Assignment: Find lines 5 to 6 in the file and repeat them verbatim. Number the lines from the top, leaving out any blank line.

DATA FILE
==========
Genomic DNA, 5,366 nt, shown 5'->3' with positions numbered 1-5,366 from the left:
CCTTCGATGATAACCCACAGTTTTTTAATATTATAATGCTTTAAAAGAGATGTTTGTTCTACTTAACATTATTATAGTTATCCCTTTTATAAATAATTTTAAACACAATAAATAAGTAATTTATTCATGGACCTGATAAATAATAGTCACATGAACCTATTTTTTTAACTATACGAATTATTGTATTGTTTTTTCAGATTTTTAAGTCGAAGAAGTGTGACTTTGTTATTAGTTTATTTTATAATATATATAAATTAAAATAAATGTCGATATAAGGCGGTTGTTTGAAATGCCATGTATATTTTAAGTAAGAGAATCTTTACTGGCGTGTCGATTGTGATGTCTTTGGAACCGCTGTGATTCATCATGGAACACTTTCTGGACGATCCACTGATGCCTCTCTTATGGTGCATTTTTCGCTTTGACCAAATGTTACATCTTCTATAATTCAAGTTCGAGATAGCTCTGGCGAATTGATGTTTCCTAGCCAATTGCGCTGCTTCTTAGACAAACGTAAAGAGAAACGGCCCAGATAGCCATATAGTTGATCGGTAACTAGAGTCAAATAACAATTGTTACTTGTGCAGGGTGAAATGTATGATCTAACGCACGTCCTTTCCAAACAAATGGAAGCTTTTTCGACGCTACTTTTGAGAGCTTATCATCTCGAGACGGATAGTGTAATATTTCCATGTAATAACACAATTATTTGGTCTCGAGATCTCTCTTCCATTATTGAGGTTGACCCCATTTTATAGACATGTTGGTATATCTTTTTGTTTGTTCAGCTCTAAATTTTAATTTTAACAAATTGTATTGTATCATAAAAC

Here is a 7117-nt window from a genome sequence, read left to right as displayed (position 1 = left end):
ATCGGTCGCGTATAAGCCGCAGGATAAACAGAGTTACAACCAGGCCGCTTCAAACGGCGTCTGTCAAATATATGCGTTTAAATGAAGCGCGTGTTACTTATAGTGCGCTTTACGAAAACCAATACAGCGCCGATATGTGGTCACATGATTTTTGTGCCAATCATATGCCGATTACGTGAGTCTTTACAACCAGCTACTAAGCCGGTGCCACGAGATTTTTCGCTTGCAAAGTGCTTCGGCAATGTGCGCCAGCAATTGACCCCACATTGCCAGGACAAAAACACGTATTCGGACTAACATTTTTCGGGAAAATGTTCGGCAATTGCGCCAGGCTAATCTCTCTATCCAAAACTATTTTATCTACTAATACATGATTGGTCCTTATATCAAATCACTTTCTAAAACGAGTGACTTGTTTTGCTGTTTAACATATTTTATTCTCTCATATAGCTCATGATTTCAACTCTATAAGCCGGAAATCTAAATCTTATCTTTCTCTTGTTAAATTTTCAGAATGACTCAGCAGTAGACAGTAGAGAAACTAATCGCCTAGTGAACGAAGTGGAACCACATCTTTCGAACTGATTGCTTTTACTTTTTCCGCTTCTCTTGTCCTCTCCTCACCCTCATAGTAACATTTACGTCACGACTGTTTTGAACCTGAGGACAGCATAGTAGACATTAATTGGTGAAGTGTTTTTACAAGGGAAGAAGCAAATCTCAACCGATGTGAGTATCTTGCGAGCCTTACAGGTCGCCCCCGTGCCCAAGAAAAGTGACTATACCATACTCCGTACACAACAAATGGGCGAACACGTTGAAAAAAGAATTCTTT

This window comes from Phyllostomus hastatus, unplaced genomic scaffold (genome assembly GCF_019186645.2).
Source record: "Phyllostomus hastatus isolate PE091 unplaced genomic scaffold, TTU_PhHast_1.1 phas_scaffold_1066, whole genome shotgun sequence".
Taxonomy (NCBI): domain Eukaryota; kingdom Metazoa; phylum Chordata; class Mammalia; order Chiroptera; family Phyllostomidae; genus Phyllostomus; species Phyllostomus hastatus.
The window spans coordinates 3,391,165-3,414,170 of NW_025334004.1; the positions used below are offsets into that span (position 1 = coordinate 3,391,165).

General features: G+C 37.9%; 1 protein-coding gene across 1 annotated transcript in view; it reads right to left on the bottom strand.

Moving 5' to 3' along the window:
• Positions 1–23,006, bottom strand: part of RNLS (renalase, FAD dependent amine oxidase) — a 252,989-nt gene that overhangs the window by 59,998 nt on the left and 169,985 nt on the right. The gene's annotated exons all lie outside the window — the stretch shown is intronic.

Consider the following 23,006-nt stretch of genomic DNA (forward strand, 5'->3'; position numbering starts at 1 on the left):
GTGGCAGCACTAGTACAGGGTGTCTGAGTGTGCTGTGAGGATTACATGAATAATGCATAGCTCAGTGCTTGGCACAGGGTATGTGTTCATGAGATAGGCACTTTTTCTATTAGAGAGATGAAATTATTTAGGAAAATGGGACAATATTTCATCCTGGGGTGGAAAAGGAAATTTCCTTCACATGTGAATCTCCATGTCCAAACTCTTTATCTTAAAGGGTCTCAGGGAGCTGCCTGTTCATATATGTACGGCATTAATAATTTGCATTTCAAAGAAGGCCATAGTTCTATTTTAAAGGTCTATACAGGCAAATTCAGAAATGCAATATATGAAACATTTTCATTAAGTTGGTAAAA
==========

This window comes from Phyllostomus hastatus, unplaced genomic scaffold (genome assembly GCF_019186645.2).
Source record: "Phyllostomus hastatus isolate PE091 unplaced genomic scaffold, TTU_PhHast_1.1 phas_scaffold_1066, whole genome shotgun sequence".